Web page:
April Pro Bono Newsletter
A Reception with the Legal Community Recognizing Pro Bono & Community Service- April 10, 5:00 PM: Please join The Pro Bono Board at Thursday's Legal Reception, which will feature the annual pro bono awards. The Board will be recognizing students who have earned 75 hours of pro bono service, as well as the top hours earners for each class during the legal reception. Attorney Georgiana L. Yonuschot, of Womble Carlyle, will be the keynote speaker at the event. The reception begins at 5:00pm with hors d'oeuvres and beverages, and the awards program starts shortly thereafter at 5:30pm.
Pickin’ for A Purpose, April 11, 6-10 PM. The Greensboro Chapter of Guitars Not Guns and The Pro Bono Board of Elon Law have come together to organize a fundraising concert. The concert will feature acts from Elon Law, including Elon's own Professor Fink, along with acts from the surrounding community. The Zinc Kings will be headlining the event. The concert will be held in the board room of the Greensboro Cultural Center, located at 200 N. Davie Street. Tickets are $10 in advance, and $15 at the door. Tickets to Pickin' for a Purpose can be purchased beginning April 7th, at lunch in the Commons. For more information email firstname.lastname@example.org.
Board Position Available: The Pro Bono Board is now accepting applications for Alternative Breaks Coordinator. Applications will be accepted until Friday, April 11 at 5 PM. The selection process consists of a personal statement, similar to a cover letter, of approximately 500 words and should include the student’s name and class year. Application statements should be sent to email@example.com.
Deadline to Submit Pro Bono Hours for Graduation: The deadline for graduating 3L's to submit their pro bono hours in order to receive recognition from the NCBA and the law school for meeting or surpassing the goal of 75 Pro Bono Hours performed while in law school, is April 18, 2014.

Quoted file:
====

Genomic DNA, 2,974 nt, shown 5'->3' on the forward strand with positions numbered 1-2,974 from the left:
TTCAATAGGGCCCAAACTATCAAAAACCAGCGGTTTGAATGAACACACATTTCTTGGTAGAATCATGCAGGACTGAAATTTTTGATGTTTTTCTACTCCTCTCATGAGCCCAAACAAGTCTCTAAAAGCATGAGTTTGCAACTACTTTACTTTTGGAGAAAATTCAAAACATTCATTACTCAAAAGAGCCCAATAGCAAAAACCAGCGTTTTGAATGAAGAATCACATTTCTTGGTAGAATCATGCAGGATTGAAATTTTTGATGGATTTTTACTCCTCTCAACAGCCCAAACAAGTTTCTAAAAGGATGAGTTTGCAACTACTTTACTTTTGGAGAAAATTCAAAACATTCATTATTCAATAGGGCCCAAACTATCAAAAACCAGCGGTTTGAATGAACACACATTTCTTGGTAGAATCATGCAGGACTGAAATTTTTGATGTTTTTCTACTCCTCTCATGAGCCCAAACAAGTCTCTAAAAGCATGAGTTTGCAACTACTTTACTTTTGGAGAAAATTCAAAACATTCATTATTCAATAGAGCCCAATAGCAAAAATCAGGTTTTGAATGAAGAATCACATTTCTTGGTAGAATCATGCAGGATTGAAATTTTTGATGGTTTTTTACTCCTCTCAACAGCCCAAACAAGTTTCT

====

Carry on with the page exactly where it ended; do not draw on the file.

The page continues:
Student Spotlights: Please join us in recognizing the following students for their outstanding commitment to pro bono.
Brian Park, Class of ‘14: "Volunteering with the Tax-Aide Foundation has given students a great opportunity to learn about interactions within the client-attorney relationship. It has helped teach us empathy through our exposure to citizens from a wide variety of backgrounds and also given us the chance to apply what we have learned in our income taxation classes. "
Chad Archer, Class of ’15: “ The legal profession’s commitment to pro bono is what makes it just that – a profession – not and industry, not an occupation, not a job. Because a strong commitment to pro bono is central to the maintenance of the profession we as law students aspire to join, it is important that we begin to practice pro bono early. Commitment to pro bono is a vital part of becoming the much-celebrated Elon lawyer-leader, and as such, it is something that all law students should begin to develop now. I encourage every student to identify and actively participate in a pro bono project that he or she finds interesting.”
Kait Brooks, Class of ‘16: "As cliché as it sounds, the main reason I wanted to become a lawyer was to make a difference. During orientation, I was given information on the Guardian Ad Litem program and that program has now become something I am very passionate about. It has amazed me to learn what some children have gone through in life in such a short amount of time. It was eye-opening. My job is to always make sure they have someone who has their best interests in mind and to be that person that really makes a difference in their life. I have learned that life isn't always about how much money you make or the path of your career...sometimes the most important things in life come from helping others.”
Get Involved: If you know of an attorney or organization in the community seeking assistance for a project, or your student organization would like to be featured in the newsletter, please email firstname.lastname@example.org.